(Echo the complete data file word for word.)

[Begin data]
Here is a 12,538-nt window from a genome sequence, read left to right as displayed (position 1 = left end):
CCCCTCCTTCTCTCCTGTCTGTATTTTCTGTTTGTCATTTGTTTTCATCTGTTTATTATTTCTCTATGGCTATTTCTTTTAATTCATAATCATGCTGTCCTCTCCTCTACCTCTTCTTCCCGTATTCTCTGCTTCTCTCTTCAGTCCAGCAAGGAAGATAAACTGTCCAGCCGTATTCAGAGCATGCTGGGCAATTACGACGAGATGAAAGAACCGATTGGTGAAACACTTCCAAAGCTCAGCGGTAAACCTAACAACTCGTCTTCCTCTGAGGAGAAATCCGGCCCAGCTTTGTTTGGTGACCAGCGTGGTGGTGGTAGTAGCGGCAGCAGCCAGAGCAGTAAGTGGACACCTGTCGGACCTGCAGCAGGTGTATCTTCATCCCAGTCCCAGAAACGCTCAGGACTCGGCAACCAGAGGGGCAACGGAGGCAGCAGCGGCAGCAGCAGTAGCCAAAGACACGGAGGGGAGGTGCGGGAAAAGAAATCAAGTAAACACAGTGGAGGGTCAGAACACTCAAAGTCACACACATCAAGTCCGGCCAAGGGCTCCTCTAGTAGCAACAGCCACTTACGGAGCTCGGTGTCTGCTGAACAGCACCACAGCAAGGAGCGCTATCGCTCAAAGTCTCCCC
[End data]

Here is a 12,538-nt window from a genome sequence, read left to right as displayed (position 1 = left end):
CCCCTCCTTCTCTCCTGTCTGTATTTTCTGTTTGTCATTTGTTTTCATCTGTTTATTATTTCTCTATGGCTATTTCTTTTAATTCATAATCATGCTGTCCTCTCCTCTACCTCTTCTTCCCGTATTCTCTGCTTCTCTCTTCAGTCCAGCAAGGAAGATAAACTGTCCAGCCGTATTCAGAGCATGCTGGGCAATTACGACGAGATGAAAGAACCGATTGGTGAAACACTTCCAAAGCTCAGCGGTAAACCTAACAACTCGTCTTCCTCTGAGGAGAAATCCGGCCCAGCTTTGTTTGGTGACCAGCGTGGTGGTGGTAGTAGCGGCAGCAGCCAGAGCAGTAAGTGGACACCTGTCGGACCTGCAGCAGGTGTATCTTCATCCCAGTCCCAGAAACGCTCAGGACTCGGCAACCAGAGGGGCAACGGAGGCAGCAGCGGCAGCAGCAGTAGCCAAAGACACGGAGGGGAGGTGCGGGAAAAGAAATCAAGTAAACACAGTGGAGGGTCAGAACACTCAAAGTCACACACATCAAGTCCGGCCAAGGGCTCCTCTAGTAGCAACAGCCACTTACGGAGCTCGGTGTCTGCTGAACAGCACCACAGCAAGGAGCGCTATCGCTCAAAGTCTCCCC